I find myself reading more and more discussions about technical skill vs. Photoshop. There is a certain amount of resentment from photographers who have spent considerable time and effort honing their skills only to see “poor” photographers cutting into their market by fixing their inferior work after-the-fact in Photoshop.
For the most part, this argumant holds very little weight. I’ve seen some incredible Photoshop work (and some truly awful) and I’m as guilty as the next guy of “fixing” an image in RAW because I didn’t have the exposure correct when I shot it. However, I still find myself working constantly to better my skills as a photographer. All the Photoshop skill in the world won’t help you if you simply missed the shot to begin with. The first thing a wedding photographer must learn is how to get the shot and how to capture a moment. Next, it’s lighting and flash use and finally, Photoshop.
Want to see proof of just how un-important Photoshop can be? Log into Facebook and look at the pictures that parents post of their children. You will see hundreds of shots with poor lighting, bad focus and terrible composition. Yet, the comments from friends and family will rave about what a wonderful picture it is. Are these people blind?! Can’t they see that it’s a terrible shot?! No, they don’t see what we see, they see someone they love captured with an expression or look that is indicative of who they are. That’s why they love it. It took me a while to realize that Photoshop can be a great tool but it’s just a tool. First, you have to get the shot and if you get that, everything else is just frosting.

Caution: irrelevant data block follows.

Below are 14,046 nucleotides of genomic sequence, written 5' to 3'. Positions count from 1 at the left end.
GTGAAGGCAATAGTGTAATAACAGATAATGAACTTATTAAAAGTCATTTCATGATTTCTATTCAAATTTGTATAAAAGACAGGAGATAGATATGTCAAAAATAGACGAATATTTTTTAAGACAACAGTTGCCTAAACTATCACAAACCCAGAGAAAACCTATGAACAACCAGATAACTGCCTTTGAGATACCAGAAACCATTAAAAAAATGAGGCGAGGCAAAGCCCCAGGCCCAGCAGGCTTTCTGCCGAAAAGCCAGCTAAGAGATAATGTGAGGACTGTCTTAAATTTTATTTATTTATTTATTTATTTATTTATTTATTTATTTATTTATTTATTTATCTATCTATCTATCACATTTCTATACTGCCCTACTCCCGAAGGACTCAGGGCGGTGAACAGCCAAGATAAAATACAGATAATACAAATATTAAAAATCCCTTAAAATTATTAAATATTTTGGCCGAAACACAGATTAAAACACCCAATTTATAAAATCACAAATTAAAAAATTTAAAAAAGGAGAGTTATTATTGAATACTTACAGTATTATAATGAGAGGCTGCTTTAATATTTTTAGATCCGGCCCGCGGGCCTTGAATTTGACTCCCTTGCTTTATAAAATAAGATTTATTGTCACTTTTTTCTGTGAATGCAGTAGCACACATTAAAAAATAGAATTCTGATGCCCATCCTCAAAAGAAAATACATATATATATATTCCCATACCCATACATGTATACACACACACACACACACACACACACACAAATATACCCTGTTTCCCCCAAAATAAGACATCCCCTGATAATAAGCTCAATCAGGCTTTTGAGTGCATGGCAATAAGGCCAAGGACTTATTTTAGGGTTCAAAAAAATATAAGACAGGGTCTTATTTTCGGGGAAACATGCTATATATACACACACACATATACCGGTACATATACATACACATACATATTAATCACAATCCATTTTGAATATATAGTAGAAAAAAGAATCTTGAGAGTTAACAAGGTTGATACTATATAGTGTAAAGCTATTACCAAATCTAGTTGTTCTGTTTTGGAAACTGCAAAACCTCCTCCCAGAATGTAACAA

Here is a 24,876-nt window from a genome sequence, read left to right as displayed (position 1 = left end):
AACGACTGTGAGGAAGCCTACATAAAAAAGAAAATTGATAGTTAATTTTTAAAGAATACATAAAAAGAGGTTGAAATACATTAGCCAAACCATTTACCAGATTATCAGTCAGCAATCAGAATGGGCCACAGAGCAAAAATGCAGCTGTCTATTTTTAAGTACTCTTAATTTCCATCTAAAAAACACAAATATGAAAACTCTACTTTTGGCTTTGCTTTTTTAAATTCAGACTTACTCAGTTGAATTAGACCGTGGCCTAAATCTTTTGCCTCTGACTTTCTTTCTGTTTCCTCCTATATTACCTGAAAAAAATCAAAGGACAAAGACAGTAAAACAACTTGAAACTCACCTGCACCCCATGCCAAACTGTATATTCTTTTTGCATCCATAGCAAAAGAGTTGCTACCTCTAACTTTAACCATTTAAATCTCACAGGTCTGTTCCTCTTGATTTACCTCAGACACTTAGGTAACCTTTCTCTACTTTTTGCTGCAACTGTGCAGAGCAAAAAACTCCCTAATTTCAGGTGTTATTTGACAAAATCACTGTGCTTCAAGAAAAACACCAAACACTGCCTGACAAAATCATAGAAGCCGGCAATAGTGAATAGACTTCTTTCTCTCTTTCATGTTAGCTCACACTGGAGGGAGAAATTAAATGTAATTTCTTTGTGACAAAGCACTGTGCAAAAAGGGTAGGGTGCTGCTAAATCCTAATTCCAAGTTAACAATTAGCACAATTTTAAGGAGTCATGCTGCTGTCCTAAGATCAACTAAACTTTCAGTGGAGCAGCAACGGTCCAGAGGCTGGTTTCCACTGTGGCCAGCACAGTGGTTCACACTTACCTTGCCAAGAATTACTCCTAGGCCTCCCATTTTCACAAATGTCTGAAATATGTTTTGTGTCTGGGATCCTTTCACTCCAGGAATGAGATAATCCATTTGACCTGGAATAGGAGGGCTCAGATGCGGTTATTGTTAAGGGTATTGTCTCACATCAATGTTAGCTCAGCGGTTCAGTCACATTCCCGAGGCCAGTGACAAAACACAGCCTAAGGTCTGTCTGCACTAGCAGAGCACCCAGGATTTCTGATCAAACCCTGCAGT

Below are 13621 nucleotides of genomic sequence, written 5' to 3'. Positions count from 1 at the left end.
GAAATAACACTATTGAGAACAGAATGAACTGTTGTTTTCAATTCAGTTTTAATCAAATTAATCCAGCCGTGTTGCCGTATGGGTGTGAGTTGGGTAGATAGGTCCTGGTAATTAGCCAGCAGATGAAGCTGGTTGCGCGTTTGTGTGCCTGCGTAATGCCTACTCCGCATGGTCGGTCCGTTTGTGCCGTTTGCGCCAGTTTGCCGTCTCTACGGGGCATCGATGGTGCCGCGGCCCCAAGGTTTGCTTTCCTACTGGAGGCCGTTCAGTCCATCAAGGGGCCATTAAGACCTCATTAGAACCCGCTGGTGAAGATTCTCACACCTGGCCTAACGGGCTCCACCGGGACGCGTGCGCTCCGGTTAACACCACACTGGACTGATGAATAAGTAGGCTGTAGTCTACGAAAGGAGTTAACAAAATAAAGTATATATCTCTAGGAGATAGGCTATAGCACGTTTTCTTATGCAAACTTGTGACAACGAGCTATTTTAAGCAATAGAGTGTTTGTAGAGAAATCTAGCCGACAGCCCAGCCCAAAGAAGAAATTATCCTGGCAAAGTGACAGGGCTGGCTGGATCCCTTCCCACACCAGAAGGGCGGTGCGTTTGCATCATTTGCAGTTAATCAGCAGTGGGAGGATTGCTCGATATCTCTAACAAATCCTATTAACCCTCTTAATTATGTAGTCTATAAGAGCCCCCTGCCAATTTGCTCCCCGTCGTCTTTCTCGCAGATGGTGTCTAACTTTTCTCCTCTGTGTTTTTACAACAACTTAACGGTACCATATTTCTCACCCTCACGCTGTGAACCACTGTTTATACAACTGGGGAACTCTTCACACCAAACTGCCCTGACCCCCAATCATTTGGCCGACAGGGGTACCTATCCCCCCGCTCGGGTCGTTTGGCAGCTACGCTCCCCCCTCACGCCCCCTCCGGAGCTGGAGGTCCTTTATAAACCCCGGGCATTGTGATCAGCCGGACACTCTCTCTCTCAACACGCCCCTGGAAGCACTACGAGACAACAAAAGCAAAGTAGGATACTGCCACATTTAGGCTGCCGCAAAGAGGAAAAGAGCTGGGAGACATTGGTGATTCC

The picture at the top of this post is a good example of what is, for me, an extreme amount of retouching. I’m generally opposed to so much Photoshop that the image might as well be a painting… I feel a certain obligation to record the truth. However, in this shot the doors looked out on a parking lot and someones yard complete with toys and a chain link fence. So, I frosted the glass in Photoshop. The picture is better because of it but it wouldn’t exist at all if I didn’t know how to meter for that light. It wouldn’t exist if I hadn’t brought a tall step-ladder with me to the wedding. You can see more examples of retouched wedding photography on my website, www.boorayperry.com
Don’t sweat the Photoshop junkies. There is a segment of the market that thinks that jagged edges and extreme vignette make for great pictures (and they can certainly enhance a good shot in many cases) but Photoshop will never replace solid technical skill and artistic vision. That being said, you better learn Photoshop because a good photographer who can also use Photoshop effectively is deadly.